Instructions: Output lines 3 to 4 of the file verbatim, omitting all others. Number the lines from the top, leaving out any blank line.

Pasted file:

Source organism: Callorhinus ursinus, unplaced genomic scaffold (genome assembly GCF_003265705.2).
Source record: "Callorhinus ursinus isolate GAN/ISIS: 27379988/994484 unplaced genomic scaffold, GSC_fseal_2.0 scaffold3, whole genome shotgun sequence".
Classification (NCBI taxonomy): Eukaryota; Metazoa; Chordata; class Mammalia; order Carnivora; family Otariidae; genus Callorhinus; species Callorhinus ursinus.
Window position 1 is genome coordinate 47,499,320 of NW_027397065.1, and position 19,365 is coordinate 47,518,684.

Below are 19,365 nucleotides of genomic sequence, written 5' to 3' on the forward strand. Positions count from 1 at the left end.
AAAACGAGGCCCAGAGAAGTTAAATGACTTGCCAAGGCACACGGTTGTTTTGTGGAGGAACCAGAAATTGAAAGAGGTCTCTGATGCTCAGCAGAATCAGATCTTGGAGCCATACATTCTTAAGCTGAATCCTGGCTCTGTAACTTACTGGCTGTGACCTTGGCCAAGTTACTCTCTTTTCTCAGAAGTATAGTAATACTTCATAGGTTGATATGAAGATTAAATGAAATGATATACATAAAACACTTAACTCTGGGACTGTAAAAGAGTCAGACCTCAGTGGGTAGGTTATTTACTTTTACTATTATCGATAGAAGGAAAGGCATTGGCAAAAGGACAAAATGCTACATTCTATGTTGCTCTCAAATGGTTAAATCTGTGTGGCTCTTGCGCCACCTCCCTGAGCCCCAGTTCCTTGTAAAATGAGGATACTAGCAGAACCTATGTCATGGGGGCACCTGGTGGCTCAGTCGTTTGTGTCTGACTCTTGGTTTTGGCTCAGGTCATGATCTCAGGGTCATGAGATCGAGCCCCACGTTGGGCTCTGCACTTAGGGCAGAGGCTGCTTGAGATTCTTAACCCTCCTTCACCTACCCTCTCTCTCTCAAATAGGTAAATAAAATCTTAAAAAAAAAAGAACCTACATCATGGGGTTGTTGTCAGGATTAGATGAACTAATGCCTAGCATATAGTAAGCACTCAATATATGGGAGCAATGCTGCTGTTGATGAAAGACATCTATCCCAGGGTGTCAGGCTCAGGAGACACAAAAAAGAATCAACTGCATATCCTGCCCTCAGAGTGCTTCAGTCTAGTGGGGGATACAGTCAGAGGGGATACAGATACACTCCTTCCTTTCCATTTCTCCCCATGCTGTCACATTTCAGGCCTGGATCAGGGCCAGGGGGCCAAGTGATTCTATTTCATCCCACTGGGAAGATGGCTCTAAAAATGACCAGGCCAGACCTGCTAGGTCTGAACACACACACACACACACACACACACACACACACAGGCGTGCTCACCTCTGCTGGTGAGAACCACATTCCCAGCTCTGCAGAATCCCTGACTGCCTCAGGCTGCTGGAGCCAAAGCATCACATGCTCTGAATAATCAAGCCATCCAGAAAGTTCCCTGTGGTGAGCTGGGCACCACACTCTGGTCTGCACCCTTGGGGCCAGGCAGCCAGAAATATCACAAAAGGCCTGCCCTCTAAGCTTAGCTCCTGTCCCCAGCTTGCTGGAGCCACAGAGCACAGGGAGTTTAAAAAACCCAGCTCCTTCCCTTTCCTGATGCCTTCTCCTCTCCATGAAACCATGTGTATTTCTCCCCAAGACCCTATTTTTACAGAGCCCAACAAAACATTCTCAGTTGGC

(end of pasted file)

Classification (NCBI taxonomy): Eukaryota; Metazoa; Chordata; class Mammalia; order Carnivora; family Otariidae; genus Callorhinus; species Callorhinus ursinus.
Window position 1 is genome coordinate 47,499,320 of NW_027397065.1, and position 19,365 is coordinate 47,518,684.